Catalogue


Connecting histories in Afghanistan : market relations and state formation on a colonial frontier /
Shah Mahmoud Hanifi.
imprint
Stanford, Calif. : Stanford University Press, 2011.
description
xviii, 270 p.
ISBN
0804774110 (pbk. : alk. paper), 9780804774116 (pbk. : alk. paper)
format(s)
Book
Holdings
More Details
imprint
Stanford, Calif. : Stanford University Press, 2011.
isbn
0804774110 (pbk. : alk. paper)
9780804774116 (pbk. : alk. paper)
contents note
Introduction : the historical location and conceptual framing of Afghanistan -- Financing the Kabul produce -- Contracting nomadic carriage for an aquatic agenda -- Fiscal instability and state revenue reformulation during the first British occupation -- Capital concentrations and coordinations : Peshawar subsidies and Kabul workshops -- New state texts and old commercial flows -- Mutual evasion between Afghanistan and the global marketplace -- Conclusion : deflecting colonial canons and cannons : alternate routes to knowing Afghanistan.
general note
Originally published online in 2008 by Columbia University Press.
catalogue key
7408054
 
Includes bibliographical references and index.
A Look Inside
About the Author
Author Affiliation
Shah Mahmoud Hanifi is Associate Professor of History at James Madison University.
Reviews
Review Quotes
"Hanifi's book provides an important contribution to our historical understanding of nineteenth century Afghanistan. There is no work that has mined the colonial archives to provide such a detailed examination of the role of trade, markets, and finance in the problematic process of Afghan state-building. Given current interest in Afghanistan, the book has topicality--and it raises important questions, particularly with regard to the intersections between the history of markets and the history of colonialism, that will be of wide interest to historians."--David Gilmartin, North Carolina State University
"A brilliant revisionist study that argues that the conventional view of Afghanistan as a model of resistance to colonial power is a myth and that in reality Afghanistan was from the outset a 'colonial construct' whose economic institutions, in particular its commercial and monetary policies, were determined by policies over which it had little or no control. Students of Afghan history will never approach it in quite the same way again."--Robert D. McChesney, New York University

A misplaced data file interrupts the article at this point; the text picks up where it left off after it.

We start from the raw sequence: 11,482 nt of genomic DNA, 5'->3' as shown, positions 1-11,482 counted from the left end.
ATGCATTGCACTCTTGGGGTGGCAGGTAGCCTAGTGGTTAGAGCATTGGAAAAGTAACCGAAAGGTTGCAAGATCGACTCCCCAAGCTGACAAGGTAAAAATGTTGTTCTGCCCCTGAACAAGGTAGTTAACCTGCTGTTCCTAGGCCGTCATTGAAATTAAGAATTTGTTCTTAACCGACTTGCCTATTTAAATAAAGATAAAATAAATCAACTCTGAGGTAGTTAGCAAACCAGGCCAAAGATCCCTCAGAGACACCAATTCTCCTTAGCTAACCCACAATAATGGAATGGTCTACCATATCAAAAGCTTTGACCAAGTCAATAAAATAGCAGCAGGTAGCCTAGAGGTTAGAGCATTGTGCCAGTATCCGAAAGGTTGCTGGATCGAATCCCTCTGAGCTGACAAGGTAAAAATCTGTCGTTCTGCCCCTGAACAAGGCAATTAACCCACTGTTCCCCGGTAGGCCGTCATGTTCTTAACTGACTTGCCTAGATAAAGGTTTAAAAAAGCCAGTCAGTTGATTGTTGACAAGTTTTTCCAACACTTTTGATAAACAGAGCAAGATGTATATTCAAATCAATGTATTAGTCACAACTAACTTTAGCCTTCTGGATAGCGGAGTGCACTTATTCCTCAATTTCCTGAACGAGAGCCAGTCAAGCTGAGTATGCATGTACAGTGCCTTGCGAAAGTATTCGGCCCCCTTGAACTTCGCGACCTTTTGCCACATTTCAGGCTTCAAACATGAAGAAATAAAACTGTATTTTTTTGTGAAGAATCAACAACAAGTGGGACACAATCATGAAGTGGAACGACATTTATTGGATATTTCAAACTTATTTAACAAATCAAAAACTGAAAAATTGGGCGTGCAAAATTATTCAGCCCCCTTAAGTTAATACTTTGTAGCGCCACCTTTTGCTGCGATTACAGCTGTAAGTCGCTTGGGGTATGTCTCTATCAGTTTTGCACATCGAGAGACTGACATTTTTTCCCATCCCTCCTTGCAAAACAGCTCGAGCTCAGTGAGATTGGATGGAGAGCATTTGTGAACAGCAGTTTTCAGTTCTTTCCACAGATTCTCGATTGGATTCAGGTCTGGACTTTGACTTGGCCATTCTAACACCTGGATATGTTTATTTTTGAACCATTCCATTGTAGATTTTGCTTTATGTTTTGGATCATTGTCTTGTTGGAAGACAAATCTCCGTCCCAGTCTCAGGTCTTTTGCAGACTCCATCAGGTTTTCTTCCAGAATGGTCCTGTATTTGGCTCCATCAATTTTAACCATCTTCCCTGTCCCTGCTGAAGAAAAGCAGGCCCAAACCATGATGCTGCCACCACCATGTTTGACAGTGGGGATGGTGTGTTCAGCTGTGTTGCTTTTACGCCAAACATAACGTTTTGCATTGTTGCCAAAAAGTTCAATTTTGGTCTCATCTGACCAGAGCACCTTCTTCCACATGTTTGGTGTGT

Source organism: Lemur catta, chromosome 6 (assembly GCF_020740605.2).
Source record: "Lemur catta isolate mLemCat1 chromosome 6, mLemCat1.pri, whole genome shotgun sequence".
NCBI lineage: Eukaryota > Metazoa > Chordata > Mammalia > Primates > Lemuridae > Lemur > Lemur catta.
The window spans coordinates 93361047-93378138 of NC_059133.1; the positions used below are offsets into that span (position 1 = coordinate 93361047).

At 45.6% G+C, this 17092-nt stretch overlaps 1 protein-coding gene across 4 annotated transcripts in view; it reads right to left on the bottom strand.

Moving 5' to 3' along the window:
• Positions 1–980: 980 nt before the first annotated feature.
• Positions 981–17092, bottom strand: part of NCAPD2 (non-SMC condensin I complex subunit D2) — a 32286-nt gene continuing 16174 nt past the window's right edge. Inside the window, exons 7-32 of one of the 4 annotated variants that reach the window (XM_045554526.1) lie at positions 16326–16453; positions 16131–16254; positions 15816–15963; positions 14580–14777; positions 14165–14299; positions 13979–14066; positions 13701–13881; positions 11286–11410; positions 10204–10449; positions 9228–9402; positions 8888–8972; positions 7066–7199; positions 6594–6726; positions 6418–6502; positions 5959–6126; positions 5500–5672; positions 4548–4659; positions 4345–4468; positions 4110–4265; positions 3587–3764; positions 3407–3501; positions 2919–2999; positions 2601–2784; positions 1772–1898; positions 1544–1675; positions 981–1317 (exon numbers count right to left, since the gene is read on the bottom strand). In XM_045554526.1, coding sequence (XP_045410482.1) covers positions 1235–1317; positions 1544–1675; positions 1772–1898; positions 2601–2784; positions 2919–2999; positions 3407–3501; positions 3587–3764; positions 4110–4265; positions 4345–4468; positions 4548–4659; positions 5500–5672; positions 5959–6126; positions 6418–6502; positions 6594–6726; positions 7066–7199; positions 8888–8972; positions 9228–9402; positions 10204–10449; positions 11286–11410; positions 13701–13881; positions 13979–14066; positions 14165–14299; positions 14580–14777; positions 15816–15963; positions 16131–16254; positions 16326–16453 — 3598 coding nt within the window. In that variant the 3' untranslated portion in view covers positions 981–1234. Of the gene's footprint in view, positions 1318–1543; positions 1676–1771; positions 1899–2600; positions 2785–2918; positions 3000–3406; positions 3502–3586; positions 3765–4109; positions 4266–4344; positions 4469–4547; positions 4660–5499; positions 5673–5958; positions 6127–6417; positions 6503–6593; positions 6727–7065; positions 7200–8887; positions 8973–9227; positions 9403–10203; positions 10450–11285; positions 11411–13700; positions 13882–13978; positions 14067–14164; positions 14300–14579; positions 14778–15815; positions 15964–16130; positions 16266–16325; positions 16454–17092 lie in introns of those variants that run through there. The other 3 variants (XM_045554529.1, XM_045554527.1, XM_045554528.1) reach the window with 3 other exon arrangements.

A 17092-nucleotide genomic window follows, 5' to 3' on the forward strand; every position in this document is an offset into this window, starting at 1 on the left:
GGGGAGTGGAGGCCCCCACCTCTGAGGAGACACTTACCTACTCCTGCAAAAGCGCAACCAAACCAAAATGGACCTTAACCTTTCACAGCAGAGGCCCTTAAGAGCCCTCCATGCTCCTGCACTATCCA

"Hanifi presents what many have erroneously thought to be a simple and straightforward story in a new light. Covering material that has been largely unexplored up to now, he ties Afghanistan's robust history into the global processes shaping the modern world. This is a highly original, innovative, and engaging work."--Benjamin D. Hopkins, George Washington University
This item was reviewed in:
Reference & Research Book News, June 2011
To find out how to look for other reviews, please see our guides to finding book reviews in the Sciences or Social Sciences and Humanities.
Summaries
Bowker Data Service Summary
Looking closely at commerce in and between Kabul, Peshawar, and Qandahar, this book reveals how local Afghan nomads and Indian bankers responded to state policies on trade.
Main Description
Most histories of nineteenth-century Afghanistan argue that the country remained immune to the colonialism emanating from British India because, militarily, Afghan defenders were successful in keeping out British imperial invaders. However, despite these military victories, colonial influences still made their way into Afghanistan. Looking closely at commerce in and between Kabul, Peshawar, and Qandahar, this book reveals how local Afghan nomads and Indian bankers responded to state policies on trade. British colonial political emphasis on Kabul had significant commercial consequences both for the city itself and for the cities it displaced to become the capital of the emerging Afghan state. Focused on routing between three key markets, Connecting Histories in Afghanistan challenges the overtly political tone and Orientalist bias that characterize classic colonialism and much contemporary discussion of Afghanistan.
Table of Contents
List of Maps and Figuresp. ix
List of Tablesp. x
Acknowledgmentsp. xi
Preface: Querying the Kabul Hypothesisp. xv
Colonial Market Knowledge and Commercial Experimentation
Introduction: The Historical Location and Conceptual Framing of Afghanistanp. 3
Financing the Kabul Producep. 35
Contracting Nomadic Carriage for an Aquatic Agendap. 51
Fiscal Instability and State Revenue Reformulation during the First British Occupationp. 77
The New Outdated Colonial Political Economy
Capital Concentrations and Coordinations: Peshawar Subsidies and Kabul Workshopsp. 97
New State Texts and Old Commercial Flowsp. 121
Mutual Evasion between Afghanistan and the Global Marketplacep. 153
Conclusion: Deflecting Colonial Canons and Cannons-Alternate Routes to Knowing Afghanistanp. 165
Appendix: Commercial Vocabulary in Nineteenth-Century Afghanistanp. 177
Note on Sources: Abbreviations, Transliterations and Spellingsp. 183
Notesp. 185
Sources and Notes for Maps and Figuresp. 239
Bibliographyp. 243
Indexp. 257
Table of Contents provided by Ingram. All Rights Reserved.

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